I like the caveat included in the rubric about accessibility (standard 8). It says “Meeting QM’s accessibility Standards does not guarantee or imply that specific country/federal/state/local accessibility regulations are met. Consult with an accessibility specialist to ensure that accessibility regulations are met.” The idea that a course can be declared accessible by checking off five items in a rubric is a bit ridiculous.
Weaknesses of QM
I think that the financial model is an issue. I know a lot of faculty who are enthusiastic about it because QM pays faculty to review courses from part of the fees they charge the institutions. I understand and value the recognition of faculty expertise and time, yet we typically don’t pay faculty extra money to observe and review face-to-face courses. For small, cash-strapped institutions subscriptions and fees are a burden.
The QM rubric seems weighted towards objectives and assessment and, in my experience, does not allow for adequate assessment of teacher-student or student-student interaction, community building, fostering student agency, or opportunities for students to guide the learning experience. I have written before on this blog about my conflicted relationship with course objectives. With the rise over the last 20 years of online learning, we are learning a lot about how students learn (e.g. Connectivism) and as much as I appreciate all of the research that has gone into this rubric, it needs a refresh. Standards 2-6 all have “learning objectives and competencies” as the first concern. While learning objectives have their uses, they are often more important to the institution’s ability to supposedly measure them than with the student learning. Sally Stewart did some interesting research around these questions (see the The Trouble with Learning Outcomes). And I get it, students need to know what will be covered in their Psych 100 class, but the objectives don’t teach the class. Often, the most important things that happen in a classroom are the things that can’t be measured, but we will not see a standard for “opportunities for transformative learning experiences” or creativity anytime soon. I am not above negotiating course objectives when students express a need or desire, or when we need to change the direction of a class due to current events – that kind of flexibility and openness is valuable to learners. But how do we measure it? Should we? Doesn’t that kind of teaching style contribute to the success of the students?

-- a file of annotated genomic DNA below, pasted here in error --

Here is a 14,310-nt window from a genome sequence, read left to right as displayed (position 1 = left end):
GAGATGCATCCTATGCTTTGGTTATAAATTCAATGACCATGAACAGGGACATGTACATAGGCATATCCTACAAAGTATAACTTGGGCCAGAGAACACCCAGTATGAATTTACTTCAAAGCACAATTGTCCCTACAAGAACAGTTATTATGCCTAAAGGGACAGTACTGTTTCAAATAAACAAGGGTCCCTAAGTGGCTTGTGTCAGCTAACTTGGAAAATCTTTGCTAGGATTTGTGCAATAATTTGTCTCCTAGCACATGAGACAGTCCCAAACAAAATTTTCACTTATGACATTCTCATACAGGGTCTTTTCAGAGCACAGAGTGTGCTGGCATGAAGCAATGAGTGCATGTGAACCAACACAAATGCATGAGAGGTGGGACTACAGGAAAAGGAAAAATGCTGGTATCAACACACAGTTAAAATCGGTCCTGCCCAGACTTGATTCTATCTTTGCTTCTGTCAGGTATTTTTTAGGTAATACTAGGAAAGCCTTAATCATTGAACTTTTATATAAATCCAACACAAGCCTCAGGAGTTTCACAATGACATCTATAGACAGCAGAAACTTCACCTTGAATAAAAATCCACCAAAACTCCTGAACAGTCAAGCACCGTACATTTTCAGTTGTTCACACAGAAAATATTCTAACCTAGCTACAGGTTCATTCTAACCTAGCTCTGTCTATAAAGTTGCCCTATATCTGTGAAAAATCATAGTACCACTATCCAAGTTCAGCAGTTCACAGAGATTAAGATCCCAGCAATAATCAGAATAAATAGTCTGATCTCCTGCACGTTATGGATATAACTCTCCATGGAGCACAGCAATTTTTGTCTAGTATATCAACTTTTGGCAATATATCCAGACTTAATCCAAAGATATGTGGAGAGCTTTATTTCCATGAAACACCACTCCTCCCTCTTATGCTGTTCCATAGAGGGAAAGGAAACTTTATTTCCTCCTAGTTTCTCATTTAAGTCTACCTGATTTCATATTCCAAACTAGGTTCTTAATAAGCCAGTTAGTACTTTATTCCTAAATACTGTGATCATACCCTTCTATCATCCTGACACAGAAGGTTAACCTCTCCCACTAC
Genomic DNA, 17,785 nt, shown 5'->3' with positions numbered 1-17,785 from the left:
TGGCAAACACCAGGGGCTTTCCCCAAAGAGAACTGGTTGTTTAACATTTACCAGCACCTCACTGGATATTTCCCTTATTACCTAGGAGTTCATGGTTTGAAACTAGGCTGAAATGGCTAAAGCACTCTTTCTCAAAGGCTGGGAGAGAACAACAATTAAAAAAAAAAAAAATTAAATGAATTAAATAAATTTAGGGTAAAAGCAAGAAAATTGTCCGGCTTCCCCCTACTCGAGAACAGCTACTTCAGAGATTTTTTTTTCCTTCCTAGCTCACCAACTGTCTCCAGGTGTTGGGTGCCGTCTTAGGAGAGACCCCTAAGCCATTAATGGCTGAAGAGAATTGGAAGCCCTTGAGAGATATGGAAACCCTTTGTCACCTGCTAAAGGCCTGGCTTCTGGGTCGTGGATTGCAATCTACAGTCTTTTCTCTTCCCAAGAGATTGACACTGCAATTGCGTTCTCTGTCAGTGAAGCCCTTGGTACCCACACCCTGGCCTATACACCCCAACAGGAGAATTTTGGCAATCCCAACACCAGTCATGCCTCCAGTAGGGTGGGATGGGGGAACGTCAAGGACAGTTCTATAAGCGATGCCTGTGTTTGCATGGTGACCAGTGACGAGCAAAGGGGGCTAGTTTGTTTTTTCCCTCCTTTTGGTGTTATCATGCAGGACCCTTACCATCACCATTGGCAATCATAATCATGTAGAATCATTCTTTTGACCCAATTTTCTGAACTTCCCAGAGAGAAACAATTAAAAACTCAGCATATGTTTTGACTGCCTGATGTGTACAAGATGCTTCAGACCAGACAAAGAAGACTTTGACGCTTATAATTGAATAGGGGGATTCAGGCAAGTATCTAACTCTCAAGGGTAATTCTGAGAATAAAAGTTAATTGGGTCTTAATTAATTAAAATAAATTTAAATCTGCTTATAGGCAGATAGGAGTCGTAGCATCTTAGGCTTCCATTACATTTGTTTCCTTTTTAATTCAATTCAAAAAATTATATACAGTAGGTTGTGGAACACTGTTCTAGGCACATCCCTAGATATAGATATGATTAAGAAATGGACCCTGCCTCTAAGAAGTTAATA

Additionally, if rubrics are going to be used to educate faculty on how online learning works then these rubrics need to measure the openness of a course: does the instructor use OER or open textbooks? Accessibility to a course should also account for economically accessible.
QM Rubric as a Facilitation Tool
Overall, the rubric is worth using as a starting point: the opportunities for faculty to work together on courses and programs is invaluable. It is an useful tool to introduce face-to-face faculty to online learning and to change courses that are one-way information dumps to something more engaging. Personally, I think this can happen without the cost and the tools institutions use should be open (Creative Commons license at least).